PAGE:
Ancient writing systems in the Mediterranean

A critical guide to electronic resources

Ancient South Arabian

- 11th/10th c. BC - 6th c. AD

Online resources

Online documents

  1. Arabian Archaeology and Epigraphy (AAE)
    Connecting from the servers of major research institutions and universities or with a personal account, here you can download extracts of the journal Arabian Archaeology and Epigraphy, dedicated to pre-Islamic Arabia.
  2. Comptes rendus des séances de l’Académie des Inscriptions et Belles-Lettres (CRAIBL)
    From the site you can download extracts of the journal Comptes rendus des séances de l’Académie des Inscriptions et Belles-Lettres, where many contributions have been published relating to the history, language and culture of pre-Islamic Southern Arabia.
  3. JSTOR
    Connecting from the servers of major research institutions and universities or with a personal account, on JSTOR you can download PDFs from various scientific journals, where articles have been published on pre-Islamic South Arabia: Archiv für Orientforschung (AFO), Bulletin of the American Schools of Oriental Research (BASOR), Bulletin of the School of Oriental and African Studies (BSOAS), Die Welt des Orients, Journal of the Royal Asiatic Society (JRAS).
  4. Mediafire
    This page of Mediafire contains various monographs and articles on South Arabian epigraphy in PDF format. The page is curated by Salah al-Husaini, archaeologist of the General Organization of Antiquities and Museums of Yemen (GOAM).
  5. Proceedings of the Seminar for Arabian Studies (PSAS)
    Connecting from the server of the major research institutions and universities or with a personal account, from this page of JSTOR you can download extracts from the Proceedings of the Seminar for Arabian Studies (PSAS), the journal of the annual conference on pre-Islamic Arabia.
  6. Raydān 8 (2013)
    Page of the official website of the CEFREPA from which you can download all the contributions that appeared in the latest issue of Raydān, the journal of the studies on ancient Yemen published by the French centre.
  7. Syria
    From this page of, you can download extracts of Syria magazine, a publication of archaeology, art and history of the Near East, where in the 1960s Jacqueline Pirenne published numerous articles. In the 1990s the excavation reports of the French Mission in Shabwa, capital of the kingdom of Hadramawt, were published in Syria.

Institutions, centers for study and research

  1. Ancient Arabia: Languages and Cultures (Khalili Research Center, University of Oxford)
    The project Ancient Arabia: Languages and Cultures (AALC) makes a number of online resources for the study of language and heritage in ancient and pre-Islamic Arabia accessible via a single portal. AALC aims to continue the pioneering studies on Arabia conducted last century by Prof. Alfred Beeston at Oxford University. The scientific director for the project, which ended in 2011, is Michael Macdonald, an expert in this field.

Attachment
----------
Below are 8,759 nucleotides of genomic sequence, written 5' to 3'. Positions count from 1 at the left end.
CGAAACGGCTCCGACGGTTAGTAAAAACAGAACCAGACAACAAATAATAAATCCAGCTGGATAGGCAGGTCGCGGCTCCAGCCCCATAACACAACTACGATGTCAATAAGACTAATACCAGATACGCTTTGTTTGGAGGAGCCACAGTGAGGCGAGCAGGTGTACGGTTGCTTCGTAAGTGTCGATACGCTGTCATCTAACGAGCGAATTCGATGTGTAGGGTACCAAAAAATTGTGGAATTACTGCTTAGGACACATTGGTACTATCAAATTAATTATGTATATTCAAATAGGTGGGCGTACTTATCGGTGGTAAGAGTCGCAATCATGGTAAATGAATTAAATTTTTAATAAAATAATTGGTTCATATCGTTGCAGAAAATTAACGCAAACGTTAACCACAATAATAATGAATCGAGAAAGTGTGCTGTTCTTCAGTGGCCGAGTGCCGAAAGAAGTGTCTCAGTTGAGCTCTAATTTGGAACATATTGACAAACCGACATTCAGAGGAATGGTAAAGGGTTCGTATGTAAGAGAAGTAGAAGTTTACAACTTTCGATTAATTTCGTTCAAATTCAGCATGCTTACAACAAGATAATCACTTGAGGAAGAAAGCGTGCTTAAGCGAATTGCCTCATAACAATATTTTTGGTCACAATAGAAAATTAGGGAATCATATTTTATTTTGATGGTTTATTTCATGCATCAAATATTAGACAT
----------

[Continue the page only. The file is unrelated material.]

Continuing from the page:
2. International Association for the Study of Arabia
    The International Association for the Study of Arabia, IASA, (formerly the British Foundation for the Study of Arabia) is a cultural organization created in 2010 by the merger of the Seminar for Arabian Studies and the Society for Arabian Studies. It promotes research on the Arabian Peninsula in the fields of history, archaeology, epigraphy, art, language and literature, ethnography, geography, ethnography and geology. The foundation supports research projects, produces and finances publications and organizes lectures and conferences, in particular the Seminar for Arabian Studies, the historical annual seminar that was held for the first time in 1969 and that since 2002 has been hosted by the British Museum in London.
  3. Centre Français de Recherche de la Péninsule Arabique (CEFREPA)
    The French Center for Archeology and Social Sciences (CEFAS), renamed the French Research Center for the Arabian Peninsula (CEFREPA) in early 2021, is a research center with a regional vocation, which aims to support research carried out on the entire Arabian Peninsula. The institute is headquartered in Kuwait (previously in Sanaa) and organizes conferences and seminars, supports research and publications in French and Arabic, such as the periodicals Raydān and Chroniques Yéménites.
  4. Publication of the collections of minuscule inscriptions housed at the Bayerische Staatsbibliothek (University of Jena)
    The project, funded by the Deutsche Forschungsgemeinschaft (DFG) from 2002 to 2009 and conducted at the Department of Semitic Philology and Islamic Studies at the University of Jena under the direction of Prof. Norbert Nebes had the objective of studying the collection of 380 minuscule texts, recorded on wooden sticks, kept at the State Library of Monaco of Bavaria. The work led to the publication by Peter Stein (2010) of a first volume, which collects texts dating to the middle and late Sabaean period (between the third century BC and sixth century AD). A second volume is in press, which will contain the inscriptions of the earliest period, both Sabaic and Minaic. Some specimens are dated between the tenth and ninth centuries BC and are therefore more ancient than the earliest monumental inscriptions.